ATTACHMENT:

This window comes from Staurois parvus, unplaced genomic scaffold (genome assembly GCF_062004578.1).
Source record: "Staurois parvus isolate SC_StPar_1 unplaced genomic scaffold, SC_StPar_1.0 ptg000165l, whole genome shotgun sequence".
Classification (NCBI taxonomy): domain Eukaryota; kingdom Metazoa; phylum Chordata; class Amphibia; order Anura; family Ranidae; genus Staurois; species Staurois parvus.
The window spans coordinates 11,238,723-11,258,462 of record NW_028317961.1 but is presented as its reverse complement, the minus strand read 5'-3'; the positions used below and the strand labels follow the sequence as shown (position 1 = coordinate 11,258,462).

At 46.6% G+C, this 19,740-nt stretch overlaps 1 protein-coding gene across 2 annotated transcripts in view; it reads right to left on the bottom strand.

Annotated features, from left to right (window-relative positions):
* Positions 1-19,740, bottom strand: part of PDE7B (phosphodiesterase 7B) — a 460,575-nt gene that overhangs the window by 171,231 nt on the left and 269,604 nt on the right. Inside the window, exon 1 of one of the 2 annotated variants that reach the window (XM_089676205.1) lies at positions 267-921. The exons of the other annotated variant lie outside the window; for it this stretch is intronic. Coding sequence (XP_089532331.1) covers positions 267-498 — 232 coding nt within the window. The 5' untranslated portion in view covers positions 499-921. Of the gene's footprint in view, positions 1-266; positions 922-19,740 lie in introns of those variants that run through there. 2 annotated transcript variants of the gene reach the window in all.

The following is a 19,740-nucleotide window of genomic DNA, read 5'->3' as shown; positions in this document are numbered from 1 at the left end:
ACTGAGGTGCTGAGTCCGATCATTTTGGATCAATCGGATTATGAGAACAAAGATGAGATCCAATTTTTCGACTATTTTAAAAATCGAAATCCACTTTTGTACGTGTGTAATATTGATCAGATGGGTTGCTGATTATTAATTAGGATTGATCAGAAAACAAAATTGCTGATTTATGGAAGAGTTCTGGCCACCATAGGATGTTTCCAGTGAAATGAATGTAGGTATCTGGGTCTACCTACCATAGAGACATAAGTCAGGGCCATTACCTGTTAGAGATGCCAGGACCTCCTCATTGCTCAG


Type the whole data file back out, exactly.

This window comes from Staurois parvus, unplaced genomic scaffold (genome assembly GCF_062004578.1).
Source record: "Staurois parvus isolate SC_StPar_1 unplaced genomic scaffold, SC_StPar_1.0 ptg000165l, whole genome shotgun sequence".
Classification (NCBI taxonomy): domain Eukaryota; kingdom Metazoa; phylum Chordata; class Amphibia; order Anura; family Ranidae; genus Staurois; species Staurois parvus.
The window spans coordinates 11,238,723-11,258,462 of record NW_028317961.1 but is presented as its reverse complement, the minus strand read 5'-3'; the positions used below and the strand labels follow the sequence as shown (position 1 = coordinate 11,258,462).

At 46.6% G+C, this 19,740-nt stretch overlaps 1 protein-coding gene across 2 annotated transcripts in view; it reads right to left on the bottom strand.

Annotated features, from left to right (window-relative positions):
* Positions 1-19,740, bottom strand: part of PDE7B (phosphodiesterase 7B) — a 460,575-nt gene that overhangs the window by 171,231 nt on the left and 269,604 nt on the right. Inside the window, exon 1 of one of the 2 annotated variants that reach the window (XM_089676205.1) lies at positions 267-921. The exons of the other annotated variant lie outside the window; for it this stretch is intronic. Coding sequence (XP_089532331.1) covers positions 267-498 — 232 coding nt within the window. The 5' untranslated portion in view covers positions 499-921. Of the gene's footprint in view, positions 1-266; positions 922-19,740 lie in introns of those variants that run through there. 2 annotated transcript variants of the gene reach the window in all.

The following is a 19,740-nucleotide window of genomic DNA, read 5'->3' as shown; positions in this document are numbered from 1 at the left end:
ACTGAGGTGCTGAGTCCGATCATTTTGGATCAATCGGATTATGAGAACAAAGATGAGATCCAATTTTTCGACTATTTTAAAAATCGAAATCCACTTTTGTACGTGTGTAATATTGATCAGATGGGTTGCTGATTATTAATTAGGATTGATCAGAAAACAAAATTGCTGATTTATGGAAGAGTTCTGGCCACCATAGGATGTTTCCAGTGAAATGAATGTAGGTATCTGGGTCTACCTACCATAGAGACATAAGTCAGGGCCATTACCTGTTAGAGATGCCAGGACCTCCTCATTGCTCAG